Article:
He is walking up the road in front of me, wearing the heavy boots he never took off, black jeans and a backpack slung over his shoulder. In his hand is a silver gift bag, like the ones they give away in expensive shops.
When he gets to the top of the hill, he turns the corner and I can no longer see him. I take off my shoes and run up the rest of the hill, worried he will have disappeared.
I come around the corner and he is standing there waiting for me, with his hand on his forehead to shade his eyes. He smiles as though I am somehow foolish for worrying.
“I wouldn’t have gone without saying goodbye,” he says.
Except for the grey in his shorter hair, he looks the way he did when I met him. He is lean and pale, his face shaped by the sharp angles of his bones. He looks like a young Elvis, before the drugs and booze took their toll.
“I brought you something,” he says. From the gift bag he pulls out a tiny squawking tabby kitten. It reminds me of how much he loved cats, how gentle he was with them. I remember him taking Izzy outside for the first time , standing guard as she crept tentatively on the grass. Or letting her lick the leftover milk from his cereal bowl.
“I can’t have a kitten,” I say. “It’s too much responsibility. There isn’t anyone to look after it when we go away.”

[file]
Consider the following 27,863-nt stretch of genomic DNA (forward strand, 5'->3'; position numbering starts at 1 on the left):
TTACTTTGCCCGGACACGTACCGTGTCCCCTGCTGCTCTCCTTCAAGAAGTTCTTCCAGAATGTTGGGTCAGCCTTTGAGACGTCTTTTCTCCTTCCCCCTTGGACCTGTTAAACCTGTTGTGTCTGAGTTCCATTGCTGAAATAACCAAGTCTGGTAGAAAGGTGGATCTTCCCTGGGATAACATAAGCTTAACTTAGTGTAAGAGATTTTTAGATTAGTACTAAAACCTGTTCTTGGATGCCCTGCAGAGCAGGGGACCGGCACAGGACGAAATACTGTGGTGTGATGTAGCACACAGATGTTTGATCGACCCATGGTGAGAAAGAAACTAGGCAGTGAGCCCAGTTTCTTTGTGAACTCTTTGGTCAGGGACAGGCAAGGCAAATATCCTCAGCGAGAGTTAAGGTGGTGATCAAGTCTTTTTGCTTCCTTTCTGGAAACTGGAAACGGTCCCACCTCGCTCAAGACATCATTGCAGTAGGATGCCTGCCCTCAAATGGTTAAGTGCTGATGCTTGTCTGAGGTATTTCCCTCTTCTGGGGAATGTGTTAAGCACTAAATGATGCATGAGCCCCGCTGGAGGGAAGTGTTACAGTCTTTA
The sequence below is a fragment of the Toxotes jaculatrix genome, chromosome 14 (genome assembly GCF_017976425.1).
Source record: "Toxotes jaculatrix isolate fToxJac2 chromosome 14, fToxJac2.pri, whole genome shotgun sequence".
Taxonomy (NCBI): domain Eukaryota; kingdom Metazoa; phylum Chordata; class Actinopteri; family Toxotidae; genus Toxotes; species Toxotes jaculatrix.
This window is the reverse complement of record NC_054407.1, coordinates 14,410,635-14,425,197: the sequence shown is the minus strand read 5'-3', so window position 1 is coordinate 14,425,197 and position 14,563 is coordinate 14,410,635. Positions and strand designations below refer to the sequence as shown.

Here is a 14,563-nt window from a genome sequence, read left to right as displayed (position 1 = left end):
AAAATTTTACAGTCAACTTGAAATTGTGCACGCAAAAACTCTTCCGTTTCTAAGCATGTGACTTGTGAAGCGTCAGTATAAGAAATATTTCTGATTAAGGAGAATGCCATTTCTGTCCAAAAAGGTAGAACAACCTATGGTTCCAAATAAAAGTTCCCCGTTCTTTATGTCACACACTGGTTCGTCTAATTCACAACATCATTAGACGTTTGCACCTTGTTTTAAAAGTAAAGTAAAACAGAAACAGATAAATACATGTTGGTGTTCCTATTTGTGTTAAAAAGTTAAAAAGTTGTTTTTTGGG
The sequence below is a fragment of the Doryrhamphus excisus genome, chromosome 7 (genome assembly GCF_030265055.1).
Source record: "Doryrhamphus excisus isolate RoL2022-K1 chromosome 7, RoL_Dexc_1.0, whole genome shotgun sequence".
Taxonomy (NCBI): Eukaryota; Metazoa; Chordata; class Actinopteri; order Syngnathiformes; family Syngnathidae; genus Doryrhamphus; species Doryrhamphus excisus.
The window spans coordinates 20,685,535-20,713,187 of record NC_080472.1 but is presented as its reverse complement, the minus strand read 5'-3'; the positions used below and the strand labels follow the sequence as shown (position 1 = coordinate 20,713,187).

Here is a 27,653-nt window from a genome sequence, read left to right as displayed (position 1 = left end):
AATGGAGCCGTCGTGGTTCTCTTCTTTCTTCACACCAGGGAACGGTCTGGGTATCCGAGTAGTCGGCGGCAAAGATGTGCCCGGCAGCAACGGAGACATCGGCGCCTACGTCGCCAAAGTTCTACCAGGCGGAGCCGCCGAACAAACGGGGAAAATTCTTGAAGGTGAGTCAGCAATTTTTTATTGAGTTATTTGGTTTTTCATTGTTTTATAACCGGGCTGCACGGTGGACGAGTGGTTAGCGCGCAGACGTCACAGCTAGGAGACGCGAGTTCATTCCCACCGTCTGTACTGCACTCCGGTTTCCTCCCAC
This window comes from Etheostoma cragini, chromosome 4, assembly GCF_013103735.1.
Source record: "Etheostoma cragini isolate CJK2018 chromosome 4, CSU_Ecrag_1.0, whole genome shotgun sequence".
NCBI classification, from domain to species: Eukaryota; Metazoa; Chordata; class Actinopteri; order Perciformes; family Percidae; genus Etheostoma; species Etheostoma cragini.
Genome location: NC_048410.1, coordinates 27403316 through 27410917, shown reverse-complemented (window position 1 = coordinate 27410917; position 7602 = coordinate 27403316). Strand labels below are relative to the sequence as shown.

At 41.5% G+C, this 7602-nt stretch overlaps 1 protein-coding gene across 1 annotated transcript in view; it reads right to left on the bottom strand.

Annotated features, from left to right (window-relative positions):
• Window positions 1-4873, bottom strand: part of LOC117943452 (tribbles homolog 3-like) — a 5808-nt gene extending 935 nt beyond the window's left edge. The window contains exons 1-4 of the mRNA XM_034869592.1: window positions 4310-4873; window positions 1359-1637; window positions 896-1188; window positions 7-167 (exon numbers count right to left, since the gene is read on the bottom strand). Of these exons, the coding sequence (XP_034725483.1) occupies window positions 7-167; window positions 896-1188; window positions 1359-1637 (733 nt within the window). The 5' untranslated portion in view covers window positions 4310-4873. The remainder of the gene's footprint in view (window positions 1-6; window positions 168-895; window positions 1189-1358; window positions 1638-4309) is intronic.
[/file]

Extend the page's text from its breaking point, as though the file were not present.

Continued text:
He looks wounded for a moment then shrugs and lets the kitten nestle into the crook of his arm.
“She’d be better of with you,” I say. “You’re good with cats.” The kitten has fallen asleep.
He hands the gift bag to me. Inside is a beautiful tie-dyed scarf in green, purple and pink. I take it out to feel its weight. It is soft and comforting like a blanket. When I drape it around my shoulders, I am no longer cold.
“I almost didn’t recognise you at first,” he says. “Your hair is long and the grey suits you. You’ve certainly changed from the girl I knew with spiky hair and masculine clothes. The scarf should suit your new look.”
I take off the scarf and put it back in the bag.
“I’ve got to go,” he says, and starts to leave.
“No,” I say. A heavy weight presses against the inside of my chest. “You can’t just leave again without telling me why.”
“It makes no difference,” he says. “You and I don’t exist anymore. I don’t know if we ever existed. It wasn’t your fault. I loved you the best way I knew how, but it wasn’t enough. It was never going to be enough. Nothing you could have done would have changed anything.”
He looks at me and smiles. “Kitty and I will be fine,” he says. He walks past me, back down the hill we’ve both just climbed. The sun is setting behind the trees and his shadow grows long.
“Please don’t go,” I say, my eyes wet with tears.
But once again, it’s too late.
This post is part of the April A to Z Challenge.